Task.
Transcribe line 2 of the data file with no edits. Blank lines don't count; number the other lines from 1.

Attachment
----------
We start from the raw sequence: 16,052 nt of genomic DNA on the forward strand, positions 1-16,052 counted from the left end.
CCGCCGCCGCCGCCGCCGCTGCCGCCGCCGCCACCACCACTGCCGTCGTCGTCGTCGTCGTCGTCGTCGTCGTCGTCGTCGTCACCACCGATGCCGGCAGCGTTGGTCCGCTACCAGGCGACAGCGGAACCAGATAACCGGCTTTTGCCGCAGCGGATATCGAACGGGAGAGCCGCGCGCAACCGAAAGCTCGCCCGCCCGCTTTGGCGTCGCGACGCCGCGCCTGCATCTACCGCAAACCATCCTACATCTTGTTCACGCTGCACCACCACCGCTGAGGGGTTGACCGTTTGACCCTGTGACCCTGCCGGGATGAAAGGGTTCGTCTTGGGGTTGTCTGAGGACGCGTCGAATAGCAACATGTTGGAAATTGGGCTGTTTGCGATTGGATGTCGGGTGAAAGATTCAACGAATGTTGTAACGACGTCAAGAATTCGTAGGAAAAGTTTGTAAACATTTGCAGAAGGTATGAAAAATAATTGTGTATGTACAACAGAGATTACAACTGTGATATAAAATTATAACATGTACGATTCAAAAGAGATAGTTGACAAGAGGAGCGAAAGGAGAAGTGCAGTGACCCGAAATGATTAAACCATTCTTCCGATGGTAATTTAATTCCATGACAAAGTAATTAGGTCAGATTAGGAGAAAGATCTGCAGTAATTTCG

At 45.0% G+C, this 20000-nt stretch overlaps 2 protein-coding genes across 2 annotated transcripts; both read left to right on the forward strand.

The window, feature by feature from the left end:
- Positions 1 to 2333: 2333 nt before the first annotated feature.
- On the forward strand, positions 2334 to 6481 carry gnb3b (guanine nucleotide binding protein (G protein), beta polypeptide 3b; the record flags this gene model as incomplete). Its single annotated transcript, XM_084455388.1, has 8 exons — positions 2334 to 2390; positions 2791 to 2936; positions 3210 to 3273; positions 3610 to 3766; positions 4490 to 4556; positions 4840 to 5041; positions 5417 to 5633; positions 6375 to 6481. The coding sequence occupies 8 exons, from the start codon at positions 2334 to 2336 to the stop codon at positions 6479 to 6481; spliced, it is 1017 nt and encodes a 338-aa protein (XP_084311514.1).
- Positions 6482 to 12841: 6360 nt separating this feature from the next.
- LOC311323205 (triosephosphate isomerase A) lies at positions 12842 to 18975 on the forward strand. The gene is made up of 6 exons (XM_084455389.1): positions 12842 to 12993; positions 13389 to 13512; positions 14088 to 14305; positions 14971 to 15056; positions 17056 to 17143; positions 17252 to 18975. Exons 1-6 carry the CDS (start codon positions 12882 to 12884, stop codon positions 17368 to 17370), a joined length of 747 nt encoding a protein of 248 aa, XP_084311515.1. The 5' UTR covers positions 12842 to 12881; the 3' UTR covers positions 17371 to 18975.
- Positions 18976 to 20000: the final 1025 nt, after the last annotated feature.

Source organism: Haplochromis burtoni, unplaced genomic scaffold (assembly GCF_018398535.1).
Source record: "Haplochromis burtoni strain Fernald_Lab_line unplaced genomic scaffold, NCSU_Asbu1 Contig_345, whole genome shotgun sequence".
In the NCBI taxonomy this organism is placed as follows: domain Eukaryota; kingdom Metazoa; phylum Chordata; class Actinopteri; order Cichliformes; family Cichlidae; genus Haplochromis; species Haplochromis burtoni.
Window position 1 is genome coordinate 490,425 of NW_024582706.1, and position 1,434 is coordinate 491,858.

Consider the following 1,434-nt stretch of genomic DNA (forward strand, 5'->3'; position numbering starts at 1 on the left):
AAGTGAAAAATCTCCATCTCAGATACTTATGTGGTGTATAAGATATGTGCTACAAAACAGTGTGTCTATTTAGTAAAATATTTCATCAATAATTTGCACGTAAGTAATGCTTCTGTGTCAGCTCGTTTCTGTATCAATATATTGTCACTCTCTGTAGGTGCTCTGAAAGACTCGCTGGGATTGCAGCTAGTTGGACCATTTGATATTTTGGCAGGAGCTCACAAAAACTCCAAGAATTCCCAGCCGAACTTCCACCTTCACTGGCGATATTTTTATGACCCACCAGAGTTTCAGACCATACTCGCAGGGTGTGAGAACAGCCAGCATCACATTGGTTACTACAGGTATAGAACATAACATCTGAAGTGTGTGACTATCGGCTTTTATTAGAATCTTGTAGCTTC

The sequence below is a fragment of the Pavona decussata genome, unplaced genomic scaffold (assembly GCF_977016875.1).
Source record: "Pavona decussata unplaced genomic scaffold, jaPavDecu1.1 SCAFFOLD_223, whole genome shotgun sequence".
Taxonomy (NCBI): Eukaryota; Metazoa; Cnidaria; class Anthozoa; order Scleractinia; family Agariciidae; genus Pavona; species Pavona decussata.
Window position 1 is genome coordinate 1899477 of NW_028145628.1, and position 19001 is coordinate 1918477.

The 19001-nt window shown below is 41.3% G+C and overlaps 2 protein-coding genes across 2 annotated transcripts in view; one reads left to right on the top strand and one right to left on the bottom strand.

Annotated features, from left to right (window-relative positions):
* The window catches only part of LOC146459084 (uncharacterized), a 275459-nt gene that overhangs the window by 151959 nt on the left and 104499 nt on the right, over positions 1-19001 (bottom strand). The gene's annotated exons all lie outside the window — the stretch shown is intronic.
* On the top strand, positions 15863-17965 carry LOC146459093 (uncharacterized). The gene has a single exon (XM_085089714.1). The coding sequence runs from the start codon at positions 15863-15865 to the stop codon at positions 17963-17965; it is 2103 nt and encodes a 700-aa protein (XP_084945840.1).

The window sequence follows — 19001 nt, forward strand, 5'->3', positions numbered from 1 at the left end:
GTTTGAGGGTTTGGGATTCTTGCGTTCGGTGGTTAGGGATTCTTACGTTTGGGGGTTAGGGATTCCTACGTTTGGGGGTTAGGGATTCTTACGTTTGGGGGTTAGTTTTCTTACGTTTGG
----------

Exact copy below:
CCGCCGCCGCCGCCGCCGCTGCCGCCGCCGCCACCACCACTGCCGTCGTCGTCGTCGTCGTCGTCGTCGTCGTCGTCGTCGTCACCACCGATGCCGGCAGCGTTGGTCCGCTACCAGGCGACAGCGGAACCAGATAACCGGCTTTTGCCGCAGCGGATATCGAACGGGAGAGCCGCGCGCAACCGAAAGCTCGCCCGCCCGCTTTGGCGTCGCGACGCCGCGCCTGCATCTACCGCAAACCATCCTACATCTTGTTCACGCTGCACCACCACCGCTGAGGGGTTGACCGTTTGACCCTGTGACCCTGCCGGGATGAAAGGGTTCGTCTTGGGGTTGTCTGAGGACGCGTCGAATAGCAACATGTTGGAAATTGGGCTGTTTGCGATTGGATGTCGGGTGAAAGATTCAACGAATGTTGTAACGACGTCAAGAATTCGTAGGAAAAGTTTGTAAACATTTGCAGAAGGTATGAAAAATAATTGTGTATGTACAACAGAGATTACAACTGTGATATAAAATTATAACATGTACGATTCAAAAGAGATAGTTGACAAGAGGAGCGAAAGGAGAAGTGCAGTGACCCGAAATGATTAAACCATTCTTCCGATGGTAATTTAATTCCATGACAAAGTAATTAGGTCAGATTAGGAGAAAGATCTGCAGTAATTTCG